Wired: “Twenty-five years on from the web’s inception, its creator has urged the public to re-engage with its original design: a decentralised internet that at its very core, remains open to all.
Speaking with Wired editor David Rowan at an event launching the magazine’s March issue, Tim Berners-Lee said that although part of this is about keeping an eye on for-profit internet monopolies such as search engines and social networks, the greatest danger is the emergence of a balkanised web.
“I want a web that’s open, works internationally, works as well as possible and is not nation-based,” Berners-Lee told the audience… “What I don’t want is a web where the Brazilian government has every social network’s data stored on servers on Brazilian soil. That would make it so difficult to set one up.”
It’s the role of governments, startups and journalists to keep that conversation at the fore, he added, because the pace of change is not slowing — it’s going faster than ever before. For his part Berners-Lee drives the issue through his work at the Open Data Institute, World Wide Web Consortium and World Wide Web Foundation, but also as an MIT professor whose students are “building new architectures for the web where it’s decentralised”. On the issue of monopolies, Berners-Lee did say it’s concerning to be “reliant on big companies, and one big server”, something that stalls innovation, but that competition has historically resolved these issues and will continue to do so.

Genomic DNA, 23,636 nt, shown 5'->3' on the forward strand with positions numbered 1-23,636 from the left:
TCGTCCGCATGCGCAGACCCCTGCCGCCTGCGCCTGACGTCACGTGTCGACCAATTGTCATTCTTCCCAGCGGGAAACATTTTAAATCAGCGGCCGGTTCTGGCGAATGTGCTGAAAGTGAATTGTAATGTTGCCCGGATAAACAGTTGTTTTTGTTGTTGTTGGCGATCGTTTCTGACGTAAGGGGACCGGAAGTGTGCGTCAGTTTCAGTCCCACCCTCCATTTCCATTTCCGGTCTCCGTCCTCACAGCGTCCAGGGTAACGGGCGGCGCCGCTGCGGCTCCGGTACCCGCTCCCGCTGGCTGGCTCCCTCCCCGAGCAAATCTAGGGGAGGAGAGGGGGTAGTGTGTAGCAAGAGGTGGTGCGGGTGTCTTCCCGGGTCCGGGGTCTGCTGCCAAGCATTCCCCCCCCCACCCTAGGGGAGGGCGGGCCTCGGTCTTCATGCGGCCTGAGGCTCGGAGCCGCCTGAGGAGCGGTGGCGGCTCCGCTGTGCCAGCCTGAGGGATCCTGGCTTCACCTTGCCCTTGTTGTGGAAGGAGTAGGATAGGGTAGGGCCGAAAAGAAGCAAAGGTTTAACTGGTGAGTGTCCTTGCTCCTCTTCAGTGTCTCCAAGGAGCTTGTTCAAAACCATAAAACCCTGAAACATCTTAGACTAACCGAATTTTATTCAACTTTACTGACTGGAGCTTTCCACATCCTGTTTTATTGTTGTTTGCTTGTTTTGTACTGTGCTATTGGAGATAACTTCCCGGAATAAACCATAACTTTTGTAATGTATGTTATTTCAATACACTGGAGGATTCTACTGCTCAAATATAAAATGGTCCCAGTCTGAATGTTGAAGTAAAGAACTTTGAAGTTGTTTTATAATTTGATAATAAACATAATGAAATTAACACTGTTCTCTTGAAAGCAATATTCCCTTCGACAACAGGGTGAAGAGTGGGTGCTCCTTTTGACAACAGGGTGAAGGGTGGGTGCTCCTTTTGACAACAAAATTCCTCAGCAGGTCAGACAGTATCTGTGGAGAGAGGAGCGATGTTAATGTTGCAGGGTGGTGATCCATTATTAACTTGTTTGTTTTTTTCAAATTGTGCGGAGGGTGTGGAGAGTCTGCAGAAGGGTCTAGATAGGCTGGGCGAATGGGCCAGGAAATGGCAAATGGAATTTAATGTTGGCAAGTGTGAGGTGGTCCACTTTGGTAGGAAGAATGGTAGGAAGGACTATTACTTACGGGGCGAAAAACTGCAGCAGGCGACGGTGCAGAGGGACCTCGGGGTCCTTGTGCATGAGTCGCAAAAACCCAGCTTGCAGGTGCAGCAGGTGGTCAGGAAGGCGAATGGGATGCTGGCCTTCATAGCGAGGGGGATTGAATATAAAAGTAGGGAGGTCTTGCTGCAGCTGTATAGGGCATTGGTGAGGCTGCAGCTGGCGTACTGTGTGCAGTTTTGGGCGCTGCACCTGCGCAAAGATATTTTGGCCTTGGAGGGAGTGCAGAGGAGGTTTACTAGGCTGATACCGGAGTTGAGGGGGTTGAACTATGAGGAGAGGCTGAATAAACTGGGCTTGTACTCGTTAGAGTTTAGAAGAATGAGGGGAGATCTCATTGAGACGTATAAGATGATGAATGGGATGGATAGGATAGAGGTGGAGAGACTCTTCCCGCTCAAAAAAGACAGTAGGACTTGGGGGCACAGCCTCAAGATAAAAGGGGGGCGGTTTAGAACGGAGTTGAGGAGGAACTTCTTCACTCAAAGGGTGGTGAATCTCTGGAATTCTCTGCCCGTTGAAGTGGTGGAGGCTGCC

The kind of balkanised web he spoke about, as typified by Brazil’s home-soil servers argument or Iran’s emerging intranet, is partially being driven by revelations of NSA and GCHQ mass surveillance. The distrust that it has brewed, from a political level right down to the threat of self-censorship among ordinary citizens, threatens an open web and is, said Berners-Lee, a greater threat than censorship. Knowing the NSA may be breaking commercial encryption services could result in the emergence of more networks like China’s Great Firewall, to “protect” citizens. This is why we need a bit of anti-establishment push back, alluded to by Berners-Lee.”